In a statement to the On Media blog on Thursday, Stephanopoulos apologized and said that he should have disclosed the donations to ABC News and its viewers.

Stephanopoulos has been anything but aloof from stories involving the Clintons. The Schweizer interview took place on April 26, and Stephanopoulos was decidedly adversarial throughout.

“I find it problematic that Stephanopoulos thought it relevant to challenge Schweizer based on the identity of his former employers or funders, but did not disclose his own equal (if not greater) conflict,” The Washington Post’s Jonathan H. Adler wrote on April 28 — well before Stephanopoulos’ Clinton Foundation donations were first reported by the press. Adler was simply peeved that Stephanopoulos didn’t offer a disclaimer, when the interview aired, that he used to work for Bill Clinton, a long time ago.

“If Schweizer’s former funders and employers are relevant to ABC News, George Stephanopoulos’s should be as well,” wrote Adler. “Simple disclosure in the context of a news segment is not too much to ask.”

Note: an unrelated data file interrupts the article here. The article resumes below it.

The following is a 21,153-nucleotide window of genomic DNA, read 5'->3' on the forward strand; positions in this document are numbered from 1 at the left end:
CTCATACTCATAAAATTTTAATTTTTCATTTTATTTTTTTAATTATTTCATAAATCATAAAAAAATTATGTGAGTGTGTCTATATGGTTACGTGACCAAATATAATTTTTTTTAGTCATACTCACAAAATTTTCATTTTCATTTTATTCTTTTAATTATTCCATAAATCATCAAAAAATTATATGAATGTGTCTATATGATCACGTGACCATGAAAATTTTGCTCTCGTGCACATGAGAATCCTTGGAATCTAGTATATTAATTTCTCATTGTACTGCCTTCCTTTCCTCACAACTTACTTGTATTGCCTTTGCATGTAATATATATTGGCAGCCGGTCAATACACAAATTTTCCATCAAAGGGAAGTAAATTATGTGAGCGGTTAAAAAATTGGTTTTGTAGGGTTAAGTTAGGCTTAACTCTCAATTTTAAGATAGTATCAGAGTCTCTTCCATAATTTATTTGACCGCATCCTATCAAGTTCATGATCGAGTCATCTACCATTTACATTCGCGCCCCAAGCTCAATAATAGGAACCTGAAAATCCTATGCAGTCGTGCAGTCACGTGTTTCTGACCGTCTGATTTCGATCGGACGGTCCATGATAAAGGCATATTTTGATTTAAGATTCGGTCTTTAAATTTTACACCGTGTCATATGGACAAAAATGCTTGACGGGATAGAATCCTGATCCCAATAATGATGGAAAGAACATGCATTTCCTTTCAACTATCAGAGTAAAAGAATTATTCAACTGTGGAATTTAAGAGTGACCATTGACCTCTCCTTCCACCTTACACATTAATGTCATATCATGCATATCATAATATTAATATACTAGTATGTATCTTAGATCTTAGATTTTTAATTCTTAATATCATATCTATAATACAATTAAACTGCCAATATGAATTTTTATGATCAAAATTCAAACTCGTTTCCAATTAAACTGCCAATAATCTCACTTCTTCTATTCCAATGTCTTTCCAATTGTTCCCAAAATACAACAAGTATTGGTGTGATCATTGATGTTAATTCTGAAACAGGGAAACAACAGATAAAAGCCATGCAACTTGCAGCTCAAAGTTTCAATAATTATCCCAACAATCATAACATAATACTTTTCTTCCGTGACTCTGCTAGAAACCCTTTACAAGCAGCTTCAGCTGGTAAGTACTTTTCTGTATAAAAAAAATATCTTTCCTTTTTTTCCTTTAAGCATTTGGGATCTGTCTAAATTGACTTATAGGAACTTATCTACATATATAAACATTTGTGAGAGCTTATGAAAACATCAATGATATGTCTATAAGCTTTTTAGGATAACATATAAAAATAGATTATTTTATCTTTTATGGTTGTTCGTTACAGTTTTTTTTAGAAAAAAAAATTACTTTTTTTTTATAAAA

You don’t say.

Climate change activists petition media to begin using ‘deniers’ instead of ‘skeptics’

A grass-roots offshoot of a progressive, “social changemaker” nonprofit is petitioning newspapers and other media to begin referring to climate change skeptics as “deniers” by default.

Forecast the Facts, a climate change activism project of a larger nonprofit called the Citizen Engagement Laboratory, argues that media types who use the general term “skeptics” are “misleading the public” on climate change:

Some members of the media are still misleading the public by wrongly using the term “skeptic.” The New York Times, for example, recently called Senator James Inhofe (R-OK) a skeptic — even though he believes that climate change is “the greatest hoax ever perpetrated.”